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TitleLandslide susceptibility mapping of the Sea to Sky transportation corridor, British Columbia, Canada: comparison of two methods
AuthorBlais-Stevens, AORCID logo; Behnia, P; Kremer, M; Page, A; Kung, R; Bonham-Carter, G
SourceBulletin of Engineering Geology and the Environment vol. 71, no. 3, 2012 p. 447-466,
Alt SeriesEarth Sciences Sector, Contribution Series 20110029
PublisherSpringer Nature
Mediapaper; on-line; digital
RelatedThis publication is related to Reply to discussion by Isik Yilmaz, Hakan A. Nefeslioglu, Marian Marschalko, Martin Bednarik: Landslide susceptibility mapping of the Sea to Sky transportation corridor, British Columbia, Canada: comparison of two methods by A. Blais-Stevens, P. Behnia, M. Kremer, A. Page, R. Kung, and G. F. Bonham-Carter, Bulletin of Engineering Geology and the Environment, 2012, 71(3):447-466. doi:10.1007/s10064-012-0421-z
File formatpdf
ProvinceBritish Columbia
NTS92J/07; 92G/06
AreaPemberton; Horseshoe Bay
Lat/Long WENS-123.5000 -122.5000 50.5000 49.2500
Subjectsengineering geology; landslides; landslide deposits; slope deposits; slope failures; slope stability; slope stability analyses; debris flows; debris flow deposits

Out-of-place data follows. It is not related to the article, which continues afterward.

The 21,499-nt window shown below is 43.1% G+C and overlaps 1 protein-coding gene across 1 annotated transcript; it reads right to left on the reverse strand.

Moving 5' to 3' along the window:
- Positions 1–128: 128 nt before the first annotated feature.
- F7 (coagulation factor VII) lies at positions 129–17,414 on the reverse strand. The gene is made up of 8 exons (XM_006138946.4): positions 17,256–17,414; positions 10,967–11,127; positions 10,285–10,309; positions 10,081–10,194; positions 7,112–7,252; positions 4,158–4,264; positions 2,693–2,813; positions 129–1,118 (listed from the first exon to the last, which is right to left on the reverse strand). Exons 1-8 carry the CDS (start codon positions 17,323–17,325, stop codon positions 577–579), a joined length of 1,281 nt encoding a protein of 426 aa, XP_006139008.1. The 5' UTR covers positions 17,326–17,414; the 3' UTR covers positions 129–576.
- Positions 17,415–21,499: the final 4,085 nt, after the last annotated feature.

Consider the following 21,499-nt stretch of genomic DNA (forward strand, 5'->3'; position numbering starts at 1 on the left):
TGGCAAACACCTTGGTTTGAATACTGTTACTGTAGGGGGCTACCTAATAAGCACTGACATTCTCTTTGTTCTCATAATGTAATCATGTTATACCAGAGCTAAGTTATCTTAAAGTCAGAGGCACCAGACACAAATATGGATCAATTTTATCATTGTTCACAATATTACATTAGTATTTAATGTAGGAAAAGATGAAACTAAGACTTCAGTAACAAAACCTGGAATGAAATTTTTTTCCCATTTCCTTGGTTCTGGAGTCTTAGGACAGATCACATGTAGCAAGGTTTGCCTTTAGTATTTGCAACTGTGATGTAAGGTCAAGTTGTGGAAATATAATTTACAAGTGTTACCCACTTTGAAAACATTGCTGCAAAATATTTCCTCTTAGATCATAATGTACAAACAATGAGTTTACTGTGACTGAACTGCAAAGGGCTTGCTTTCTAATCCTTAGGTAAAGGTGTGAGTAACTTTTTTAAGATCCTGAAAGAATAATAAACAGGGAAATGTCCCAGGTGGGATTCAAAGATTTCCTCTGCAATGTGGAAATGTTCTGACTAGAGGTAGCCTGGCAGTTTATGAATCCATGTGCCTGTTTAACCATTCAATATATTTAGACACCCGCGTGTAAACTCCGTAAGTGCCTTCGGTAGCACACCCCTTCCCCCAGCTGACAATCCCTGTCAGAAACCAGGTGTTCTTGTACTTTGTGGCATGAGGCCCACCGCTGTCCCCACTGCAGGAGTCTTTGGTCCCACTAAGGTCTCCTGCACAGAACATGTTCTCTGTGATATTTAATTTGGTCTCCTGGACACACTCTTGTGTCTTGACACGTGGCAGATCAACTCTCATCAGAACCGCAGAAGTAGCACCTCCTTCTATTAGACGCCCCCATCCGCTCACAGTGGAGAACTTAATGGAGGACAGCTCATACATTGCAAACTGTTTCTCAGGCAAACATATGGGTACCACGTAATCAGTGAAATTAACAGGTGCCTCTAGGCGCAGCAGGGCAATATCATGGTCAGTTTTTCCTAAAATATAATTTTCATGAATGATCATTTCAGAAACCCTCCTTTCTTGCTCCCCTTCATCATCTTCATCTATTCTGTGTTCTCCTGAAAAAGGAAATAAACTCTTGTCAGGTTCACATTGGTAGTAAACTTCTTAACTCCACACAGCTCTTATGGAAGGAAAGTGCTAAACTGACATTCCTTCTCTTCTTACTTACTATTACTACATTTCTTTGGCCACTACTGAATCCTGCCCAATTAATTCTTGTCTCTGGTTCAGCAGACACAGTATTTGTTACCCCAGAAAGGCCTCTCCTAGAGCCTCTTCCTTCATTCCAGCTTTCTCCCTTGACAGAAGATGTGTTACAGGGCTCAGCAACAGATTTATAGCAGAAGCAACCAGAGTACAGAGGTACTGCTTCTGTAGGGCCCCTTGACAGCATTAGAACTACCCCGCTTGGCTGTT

Illustrationslocation maps; tables; flow charts; pie charts; plots
ProgramPublic Safety Geoscience Targeted Hazard Assessments in Western Canada
Released2012 06 21
AbstractThe Sea to Sky corridor stretches over a distance of 135 km into British Columbia's Coast Mountains. The corridor has witnessed hundreds of historical and prehistoric landslides. In the last 154 years, 155 landslide events have been reported. The most common types of landslides are rockfalls and debris flows, which are small in volume, but can be quite damaging. These are more abundant in the southern part of the corridor where infrastructure is built close to steep slopes. Two different methods were adapted to create debris flow and rockfall/rock slide susceptibility maps. Both qualitative heuristic and fuzzy logic susceptibility maps showed a similar distribution
of susceptibility zones, especially high susceptibility. Correlation of high susceptibility zones with occurrence of historical and mapped geological landslide events was very good. Success rate curves were calculated for extrapolated zones of initiation for debris flow and
rockfall/rock slide deposits. Success rate curves were better for debris flow than rockfall/rockslide maps.

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